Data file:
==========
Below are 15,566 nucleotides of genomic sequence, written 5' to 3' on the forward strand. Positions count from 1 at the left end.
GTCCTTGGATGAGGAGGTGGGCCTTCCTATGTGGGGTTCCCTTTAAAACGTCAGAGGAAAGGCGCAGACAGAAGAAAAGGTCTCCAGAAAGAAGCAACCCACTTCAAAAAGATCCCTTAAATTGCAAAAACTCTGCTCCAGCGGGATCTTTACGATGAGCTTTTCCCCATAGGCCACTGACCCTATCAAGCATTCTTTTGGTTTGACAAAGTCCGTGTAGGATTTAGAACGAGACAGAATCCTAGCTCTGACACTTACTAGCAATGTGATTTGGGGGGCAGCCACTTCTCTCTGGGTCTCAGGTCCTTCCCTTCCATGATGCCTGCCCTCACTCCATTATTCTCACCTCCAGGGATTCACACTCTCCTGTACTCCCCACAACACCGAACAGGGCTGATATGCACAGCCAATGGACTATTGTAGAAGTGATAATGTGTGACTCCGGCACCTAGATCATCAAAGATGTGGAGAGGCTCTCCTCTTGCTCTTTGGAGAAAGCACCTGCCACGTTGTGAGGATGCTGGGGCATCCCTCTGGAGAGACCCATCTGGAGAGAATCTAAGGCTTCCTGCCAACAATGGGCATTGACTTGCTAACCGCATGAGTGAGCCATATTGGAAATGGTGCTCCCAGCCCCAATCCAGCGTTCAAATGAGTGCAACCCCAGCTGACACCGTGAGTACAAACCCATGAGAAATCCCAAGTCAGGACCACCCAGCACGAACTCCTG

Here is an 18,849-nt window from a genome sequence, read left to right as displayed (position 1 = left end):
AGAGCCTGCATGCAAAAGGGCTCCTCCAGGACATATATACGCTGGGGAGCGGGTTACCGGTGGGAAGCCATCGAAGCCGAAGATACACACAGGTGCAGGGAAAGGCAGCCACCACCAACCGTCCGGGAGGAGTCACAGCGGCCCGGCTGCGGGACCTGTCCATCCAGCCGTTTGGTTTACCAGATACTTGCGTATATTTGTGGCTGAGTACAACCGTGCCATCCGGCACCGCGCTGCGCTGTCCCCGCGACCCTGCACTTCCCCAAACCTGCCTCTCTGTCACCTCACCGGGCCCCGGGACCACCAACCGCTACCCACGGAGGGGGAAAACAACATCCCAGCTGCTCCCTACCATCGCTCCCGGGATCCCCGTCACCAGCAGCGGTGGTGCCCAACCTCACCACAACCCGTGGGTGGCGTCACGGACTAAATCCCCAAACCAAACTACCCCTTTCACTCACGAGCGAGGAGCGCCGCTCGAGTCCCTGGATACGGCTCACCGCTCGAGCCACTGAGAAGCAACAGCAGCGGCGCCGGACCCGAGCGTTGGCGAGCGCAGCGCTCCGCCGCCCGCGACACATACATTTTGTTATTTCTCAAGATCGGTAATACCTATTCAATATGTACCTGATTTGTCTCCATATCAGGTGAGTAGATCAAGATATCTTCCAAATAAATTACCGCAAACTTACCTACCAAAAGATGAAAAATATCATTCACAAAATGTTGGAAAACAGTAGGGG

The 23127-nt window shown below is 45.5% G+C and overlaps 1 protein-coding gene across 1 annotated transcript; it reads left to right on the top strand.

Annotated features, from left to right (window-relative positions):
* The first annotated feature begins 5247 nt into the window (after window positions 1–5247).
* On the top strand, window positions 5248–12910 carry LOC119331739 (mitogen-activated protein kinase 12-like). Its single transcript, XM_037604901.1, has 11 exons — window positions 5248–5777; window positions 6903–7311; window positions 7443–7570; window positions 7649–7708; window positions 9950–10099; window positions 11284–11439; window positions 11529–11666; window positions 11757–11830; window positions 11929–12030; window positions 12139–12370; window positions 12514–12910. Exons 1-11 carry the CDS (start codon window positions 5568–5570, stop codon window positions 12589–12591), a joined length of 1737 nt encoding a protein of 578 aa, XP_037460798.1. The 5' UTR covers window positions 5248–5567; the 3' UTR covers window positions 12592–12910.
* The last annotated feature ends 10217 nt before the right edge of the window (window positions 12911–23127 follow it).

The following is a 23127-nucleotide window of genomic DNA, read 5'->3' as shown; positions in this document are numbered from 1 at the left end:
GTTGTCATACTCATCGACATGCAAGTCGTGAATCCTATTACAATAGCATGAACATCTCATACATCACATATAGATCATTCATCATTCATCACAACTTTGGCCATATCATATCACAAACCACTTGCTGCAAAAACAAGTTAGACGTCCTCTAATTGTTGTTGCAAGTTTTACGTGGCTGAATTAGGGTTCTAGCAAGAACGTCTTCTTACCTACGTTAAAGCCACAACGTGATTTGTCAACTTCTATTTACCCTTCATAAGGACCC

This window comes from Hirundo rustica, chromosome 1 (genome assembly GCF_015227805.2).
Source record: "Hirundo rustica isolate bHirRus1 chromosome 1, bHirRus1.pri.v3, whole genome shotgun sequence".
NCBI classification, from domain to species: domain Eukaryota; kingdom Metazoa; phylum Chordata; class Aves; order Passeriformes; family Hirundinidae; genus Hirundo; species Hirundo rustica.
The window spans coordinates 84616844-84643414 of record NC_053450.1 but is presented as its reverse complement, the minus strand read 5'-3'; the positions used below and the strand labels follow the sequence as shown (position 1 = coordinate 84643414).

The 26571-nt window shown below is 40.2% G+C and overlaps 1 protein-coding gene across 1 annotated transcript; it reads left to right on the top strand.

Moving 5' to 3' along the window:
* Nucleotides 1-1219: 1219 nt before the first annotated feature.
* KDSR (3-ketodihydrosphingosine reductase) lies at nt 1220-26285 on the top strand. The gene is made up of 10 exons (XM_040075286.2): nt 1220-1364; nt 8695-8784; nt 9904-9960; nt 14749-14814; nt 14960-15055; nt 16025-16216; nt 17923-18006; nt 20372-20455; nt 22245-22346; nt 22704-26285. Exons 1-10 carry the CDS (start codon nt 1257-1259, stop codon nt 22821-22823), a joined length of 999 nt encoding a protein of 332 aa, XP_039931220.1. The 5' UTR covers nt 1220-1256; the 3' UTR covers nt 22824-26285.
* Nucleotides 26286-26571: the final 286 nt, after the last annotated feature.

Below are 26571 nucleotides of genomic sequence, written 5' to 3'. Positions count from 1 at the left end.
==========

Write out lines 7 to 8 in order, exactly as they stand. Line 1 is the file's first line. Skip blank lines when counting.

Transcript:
* The first annotated feature begins 5247 nt into the window (after window positions 1–5247).
* On the top strand, window positions 5248–12910 carry LOC119331739 (mitogen-activated protein kinase 12-like). Its single transcript, XM_037604901.1, has 11 exons — window positions 5248–5777; window positions 6903–7311; window positions 7443–7570; window positions 7649–7708; window positions 9950–10099; window positions 11284–11439; window positions 11529–11666; window positions 11757–11830; window positions 11929–12030; window positions 12139–12370; window positions 12514–12910. Exons 1-11 carry the CDS (start codon window positions 5568–5570, stop codon window positions 12589–12591), a joined length of 1737 nt encoding a protein of 578 aa, XP_037460798.1. The 5' UTR covers window positions 5248–5567; the 3' UTR covers window positions 12592–12910.